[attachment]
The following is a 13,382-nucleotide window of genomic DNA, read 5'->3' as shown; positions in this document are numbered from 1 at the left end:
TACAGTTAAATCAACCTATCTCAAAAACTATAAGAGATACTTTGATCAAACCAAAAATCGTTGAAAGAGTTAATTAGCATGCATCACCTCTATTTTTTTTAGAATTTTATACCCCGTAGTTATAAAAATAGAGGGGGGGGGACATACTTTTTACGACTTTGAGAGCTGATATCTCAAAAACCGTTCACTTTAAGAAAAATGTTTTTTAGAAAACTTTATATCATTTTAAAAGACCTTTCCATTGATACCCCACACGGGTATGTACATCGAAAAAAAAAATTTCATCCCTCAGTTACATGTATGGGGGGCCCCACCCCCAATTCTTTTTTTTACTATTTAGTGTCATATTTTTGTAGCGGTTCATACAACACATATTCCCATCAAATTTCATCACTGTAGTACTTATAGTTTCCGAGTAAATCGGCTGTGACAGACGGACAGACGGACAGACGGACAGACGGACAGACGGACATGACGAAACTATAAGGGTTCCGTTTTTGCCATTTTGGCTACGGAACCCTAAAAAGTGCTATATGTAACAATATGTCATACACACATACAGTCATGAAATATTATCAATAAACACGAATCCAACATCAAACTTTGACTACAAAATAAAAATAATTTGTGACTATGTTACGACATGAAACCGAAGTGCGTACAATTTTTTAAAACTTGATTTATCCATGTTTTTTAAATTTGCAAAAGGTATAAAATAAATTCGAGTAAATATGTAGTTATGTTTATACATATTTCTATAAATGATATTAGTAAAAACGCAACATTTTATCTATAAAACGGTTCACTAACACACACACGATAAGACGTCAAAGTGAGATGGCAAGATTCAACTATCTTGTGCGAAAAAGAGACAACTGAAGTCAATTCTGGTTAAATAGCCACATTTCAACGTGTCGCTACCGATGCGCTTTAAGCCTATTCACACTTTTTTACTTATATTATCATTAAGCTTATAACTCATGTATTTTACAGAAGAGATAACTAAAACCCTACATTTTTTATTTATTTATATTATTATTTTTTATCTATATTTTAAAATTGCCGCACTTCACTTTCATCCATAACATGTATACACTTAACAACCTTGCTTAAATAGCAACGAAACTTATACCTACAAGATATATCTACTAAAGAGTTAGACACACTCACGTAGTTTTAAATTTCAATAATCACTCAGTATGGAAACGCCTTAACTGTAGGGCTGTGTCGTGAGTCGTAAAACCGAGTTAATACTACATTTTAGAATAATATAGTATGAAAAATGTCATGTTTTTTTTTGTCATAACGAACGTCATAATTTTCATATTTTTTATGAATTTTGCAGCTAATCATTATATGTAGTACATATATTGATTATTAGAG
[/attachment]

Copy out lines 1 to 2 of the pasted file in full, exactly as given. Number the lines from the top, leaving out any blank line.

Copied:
The following is a 13,382-nucleotide window of genomic DNA, read 5'->3' as shown; positions in this document are numbered from 1 at the left end:
TACAGTTAAATCAACCTATCTCAAAAACTATAAGAGATACTTTGATCAAACCAAAAATCGTTGAAAGAGTTAATTAGCATGCATCACCTCTATTTTTTTTAGAATTTTATACCCCGTAGTTATAAAAATAGAGGGGGGGGGACATACTTTTTACGACTTTGAGAGCTGATATCTCAAAAACCGTTCACTTTAAGAAAAATGTTTTTTAGAAAACTTTATATCATTTTAAAAGACCTTTCCATTGATACCCCACACGGGTATGTACATCGAAAAAAAAAATTTCATCCCTCAGTTACATGTATGGGGGGCCCCACCCCCAATTCTTTTTTTTACTATTTAGTGTCATATTTTTGTAGCGGTTCATACAACACATATTCCCATCAAATTTCATCACTGTAGTACTTATAGTTTCCGAGTAAATCGGCTGTGACAGACGGACAGACGGACAGACGGACAGACGGACAGACGGACATGACGAAACTATAAGGGTTCCGTTTTTGCCATTTTGGCTACGGAACCCTAAAAAGTGCTATATGTAACAATATGTCATACACACATACAGTCATGAAATATTATCAATAAACACGAATCCAACATCAAACTTTGACTACAAAATAAAAATAATTTGTGACTATGTTACGACATGAAACCGAAGTGCGTACAATTTTTTAAAACTTGATTTATCCATGTTTTTTAAATTTGCAAAAGGTATAAAATAAATTCGAGTAAATATGTAGTTATGTTTATACATATTTCTATAAATGATATTAGTAAAAACGCAACATTTTATCTATAAAACGGTTCACTAACACACACACGATAAGACGTCAAAGTGAGATGGCAAGATTCAACTATCTTGTGCGAAAAAGAGACAACTGAAGTCAATTCTGGTTAAATAGCCACATTTCAACGTGTCGCTACCGATGCGCTTTAAGCCTATTCACACTTTTTTACTTATATTATCATTAAGCTTATAACTCATGTATTTTACAGAAGAGATAACTAAAACCCTACATTTTTTATTTATTTATATTATTATTTTTTATCTATATTTTAAAATTGCCGCACTTCACTTTCATCCATAACATGTATACACTTAACAACCTTGCTTAAATAGCAACGAAACTTATACCTACAAGATATATCTACTAAAGAGTTAGACACACTCACGTAGTTTTAAATTTCAATAATCACTCAGTATGGAAACGCCTTAACTGTAGGGCTGTGTCGTGAGTCGTAAAACCGAGTTAATACTACATTTTAGAATAATATAGTATGAAAAATGTCATGTTTTTTTTTGTCATAACGAACGTCATAATTTTCATATTTTTTATGAATTTTGCAGCTAATCATTATATGTAGTACATATATTGATTATTAGAG